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Aspergers Teens: Learning to Drive a Car

Question

I have Aspergers, and I still do not understand how to drive. I attempted taking coaching once, but it was a catastrophe. I never got out of the parking area. I also have OCD, so that adds to why I do not drive. My OCD is why I've got the FEAR of driving (anxiety about harming someone, anxiety about doing something wrong, anxiety about destroying property, and so on), and my Aspergers is the reason why I do not possess the actual ABILITY to drive. I have numerous visual-spatial deficits that many people with Aspergers have, so driving is just not well-suited for me. I've normally had difficulty understanding my right from my left, so steering was a headache. I also have difficulty judging depth and speed, so when I practiced parking, I didn't know if I was where I was supposed to be. Additionally, driving demands the ability to recognize other drivers' actions and to focus on multiple sensory experiences at the same time, two more things that I fail at. I understand a lot of people with Aspergers may become excellent drivers … I'm simply not one of them. Do you have any suggestions?

Answer

Driving is quite a strange skill to master. How quickly you pick up driving often has very little to do with your intellect in other things. Some real dummies are still able to drive in as few as five lessons, whereas some really intelligent people can need as many as fifty lessons.

Many people with Aspergers experience sheer hell learning to drive. Probably the most difficult thing for them appears to be planning in advance and thinking ahead.

Look for a sensitive instructor. Some approved driving instructors may be opinionated and impatient – which will certainly add to your stress-level.

Do not compare yourself with other people. Others may be exaggerating about how few lessons they needed and could be lying when they say they passed first time.

Slow progress is still progress.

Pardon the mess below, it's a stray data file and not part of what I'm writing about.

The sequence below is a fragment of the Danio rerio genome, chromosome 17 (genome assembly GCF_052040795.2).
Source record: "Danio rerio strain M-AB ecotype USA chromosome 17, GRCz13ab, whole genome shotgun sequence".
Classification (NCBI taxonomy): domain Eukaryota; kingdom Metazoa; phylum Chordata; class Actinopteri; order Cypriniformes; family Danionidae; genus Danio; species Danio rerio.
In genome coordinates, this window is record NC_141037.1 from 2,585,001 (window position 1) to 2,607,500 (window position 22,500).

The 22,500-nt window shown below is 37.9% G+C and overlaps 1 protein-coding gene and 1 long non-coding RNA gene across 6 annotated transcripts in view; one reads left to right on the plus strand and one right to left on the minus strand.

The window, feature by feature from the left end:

Most Aspies can become a driver, however their process might take longer because of their poor motor control. After they learn a couple of guidelines, they will probably follow them to the letter (a trait that helps in driving). However, Aspies may have trouble dealing with unexpected situations on the road.

When taking formal driving sessions, you will probably find it overloading, if not overwhelming, to receive verbal instructions. You will learn best in your own time, your own pace and in your own manner, not someone else's, especially NT's.

I think it could be more suitable if the driving instructor is informed about Aspergers beforehand and learns how to communicate with you (tell him what communication method works best for you). The instructor should be more patient with you than with NT's when you are reversing, signaling, or performing maneuvers to pass on the highway, for example.

Aspergers doesn't limit a person's ability to drive in every case. The ability to drive safely must be judged on an individual basis. People with Aspergers should follow some basic guidelines though:

1. Assemble a group of professionals such as the parents, a school psychologist, a driver’s education instructor and others to discuss whether or not you capable of driving a car. Assess your visual/motor tasks, how easily you get distracted, and overall motor skills.

2. Apply for a driving license at the normal legal age, but be sure to put down Aspergers on the application at the DMV. It's against the law not to declare this on the application, but it won't disqualify you for getting a license.

3. Take driving lessons with a driver’s education instructor, but double the amount of physical driving practice to really get used to reacting to normal driving situations. Also, bring information that can help the instructor adapt strategies to help understand you better. Take frequent breaks during this time, ask that the information be broken down into small sections, and ask the instructor to use physical cues to help with estimating speed and distance.

4. Continue to practice with someone familiar to make it more comfortable . Simulate situations in an empty parking lot that require avoidance steering, emergency breaking and distractions like loud music, water on the windshield and pedestrians until you are comfortable.

5. Drive along familiar routes as often as possible. New routes and not knowing where you are going can be distracting and upsetting.

6. Remain calm when other drivers break the rules of the road and be ready for when they do. People with Aspergers tend to follow the rules of the road and the signs concretely – sometimes to a fault. Anticipate the actions of other cars by observing their behavior – again, the most important thing is to pay attention to other cars.


Driving Tips for Parents with Aspergers Teens—

Follow some of the "keys" to getting your adolescent on the right track:

1. After about 10 lessons on rarely visited roads, you're ready to let your adolescent enter Stage 3. Let your adolescent drive you from your home to a location very near by like the corner service station or even the nearby school, taking the side streets and back roads.